House Bill 1325 provides for an evaluation for a gambling disorder for individuals who are charged with criminal trespass and violate the Pennsylvania Gaming Control Board self-exclusion list.

Consumer Protection & Professional Licensure

Senate Bill 596 establishes the Pennsylvania Clean Transportation Infrastructure Act.

Senate Bill 637 creates a set of rules for consideration of criminal records in occupational licensure.

Senate Bill 640 authorizes the Commonwealth to join the interstate Physical Therapist Compact.

Education

Senate Bill 530 requires that a student who is convicted or adjudicated delinquent of sexual assault to be removed from the school building, if they are enrolled in the same school as the victim.

Senate Bill 850 establishes the Community Integrated Schools for Success pilot program.

Finance

Senate Bill 931 allows participating employers in the State Employee Retirement System to pre-fund all or a portion of their “unfunded actuarial liability.”

Health & Human Services

Senate Bill 841 reauthorizes the Pennsylvania Health Care Cost Containment Council.

Judiciary

Senate Bill 647 allows for a $5 surcharge to be added to DUI fines to provide additional funding to the State Police for the training of state and local Drug Recognition Experts.

Senate Bill 902 amends the County Code to clarify succession for a First Assistant District Attorney upon a vacancy of the office of District Attorney in Fourth through Eighth Class counties.

Senate Bill 924 provides for guardianship of medically disabled adult children.

House Bill 1402 amends the Crimes Code to add a new offense of sexual extortion.

Labor & Industry

House Bill 68 amends the Unemployment Compensation Law to extend the time for an employer to request relief from charges from 15 to 21 days.

House Bill 280 amends the Unemployment Compensation Law to increase the time allotted for parties to appeal the determination of an Unemployment Compensation Service Center and the decision of an Unemployment Compensation referee from 15 days to 21 days.

House Bill 1522 amends the Child Labor Act to modify volunteer junior firefighter training requirements.

House Bill 1537 amends the Unemployment Compensation Law to provide additional flexibility for the scheduled drawdown of dollars allocated for the Benefit Modernization project.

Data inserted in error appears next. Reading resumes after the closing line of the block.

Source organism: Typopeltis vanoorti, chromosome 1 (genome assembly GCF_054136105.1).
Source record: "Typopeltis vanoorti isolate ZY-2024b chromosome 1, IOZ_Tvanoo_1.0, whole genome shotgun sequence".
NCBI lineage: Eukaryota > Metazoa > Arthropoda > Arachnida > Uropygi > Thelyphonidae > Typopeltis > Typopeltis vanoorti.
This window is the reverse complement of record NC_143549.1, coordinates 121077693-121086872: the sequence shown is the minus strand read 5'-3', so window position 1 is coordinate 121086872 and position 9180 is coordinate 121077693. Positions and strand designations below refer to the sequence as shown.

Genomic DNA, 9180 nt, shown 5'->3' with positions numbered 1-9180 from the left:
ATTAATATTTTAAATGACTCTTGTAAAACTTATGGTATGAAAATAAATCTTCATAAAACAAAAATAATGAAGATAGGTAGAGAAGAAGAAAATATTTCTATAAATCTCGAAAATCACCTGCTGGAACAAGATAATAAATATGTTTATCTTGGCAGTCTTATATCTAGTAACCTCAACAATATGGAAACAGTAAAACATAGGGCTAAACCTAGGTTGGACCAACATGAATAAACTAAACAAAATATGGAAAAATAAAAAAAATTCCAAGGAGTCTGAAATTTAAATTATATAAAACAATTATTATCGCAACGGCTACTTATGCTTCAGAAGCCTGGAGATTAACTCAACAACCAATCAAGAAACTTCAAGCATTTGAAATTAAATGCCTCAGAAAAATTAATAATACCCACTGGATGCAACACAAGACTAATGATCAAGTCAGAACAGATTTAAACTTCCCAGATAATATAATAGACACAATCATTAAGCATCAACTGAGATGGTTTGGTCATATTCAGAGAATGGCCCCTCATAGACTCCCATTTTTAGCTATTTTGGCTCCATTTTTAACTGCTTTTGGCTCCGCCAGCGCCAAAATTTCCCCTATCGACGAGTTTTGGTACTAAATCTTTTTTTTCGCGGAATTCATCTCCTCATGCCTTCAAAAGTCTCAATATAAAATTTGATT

Senate Bill 922 clarifies language in the Worker’s Compensation Act in light of the Pennsylvania Supreme Court’s decision in Whitmoyer v. WCAB (Mt. Country Meats).

Law and Justice

The committee held a public hearing Tuesday on legislation to increase the number of retail outlets that sell spirits and legislation pertaining to license availability, and to hear testimony on consumer convenience reforms to Act 39 of 2016. Hearing Video & Written Testimony

Local Government

House Bill 1203 requires that the annual audit of an authority comply with state and federal standards and allows the incorporating municipality to request assistance from the Auditor General.

On Monday, the committee held a public hearing on the Community Services Block Grant Program from the Pennsylvania Department of Community and Economic Development. Hearing Video & Written Testimony

State Government

House Bill 57 disbands various outdated boards, commissions, committees and other entities.

Senate Resolution 153 urges Congress to ratify the United-States-Mexico-Canada Agreement on trade.

Senate Bill 895 conveys property in Benner Township, Centre County to the Centre County Industrial Development Corporation.

Transportation

Senate Bill 132 waives the duplicate driver license fee for veterans.

Senate Bill 489 provides a reduction in license plate registration fees for veterans.

Senate Bill 858 reduces transfers from the Motor License Fund to the State Police.

Senate Bill 927 addresses the verification process for a veteran’s designation on driver licenses.

House Bill 1547 renames several highways and bridges.

Senate Urban Affairs & Housing

On Wednesday, the committee held a public hearing Public Hearing on Senate Bill 775 and House Bill 1559. Hearing Video & Written Testimony

Up Next

The Senate returns to voting session on Monday, November 18 at 1 p.m. You can watch session live at SenatorScavello.com.

divider

Follow Me on Facebook and Twitter!

To stay up-to-date on state issues and events affecting Monroe and Northampton counties, I invite you to follow me on my Facebook and Twitter pages.

If you have a public event benefiting our community in Monroe or Northampton Counties, please feel free to contact my office at (570) 620-4326 or by email mscavello@pasen.gov to include the event in my E-Newsletter at no charge. Requests should include details about the community event such as the time, location and the public purpose.

Facebook Twitter

If you do not wish to receive this email, click here to unsubscribe.

2019 © Senate of Pennsylvania | https://www.senatorscavello.com | Privacy Policy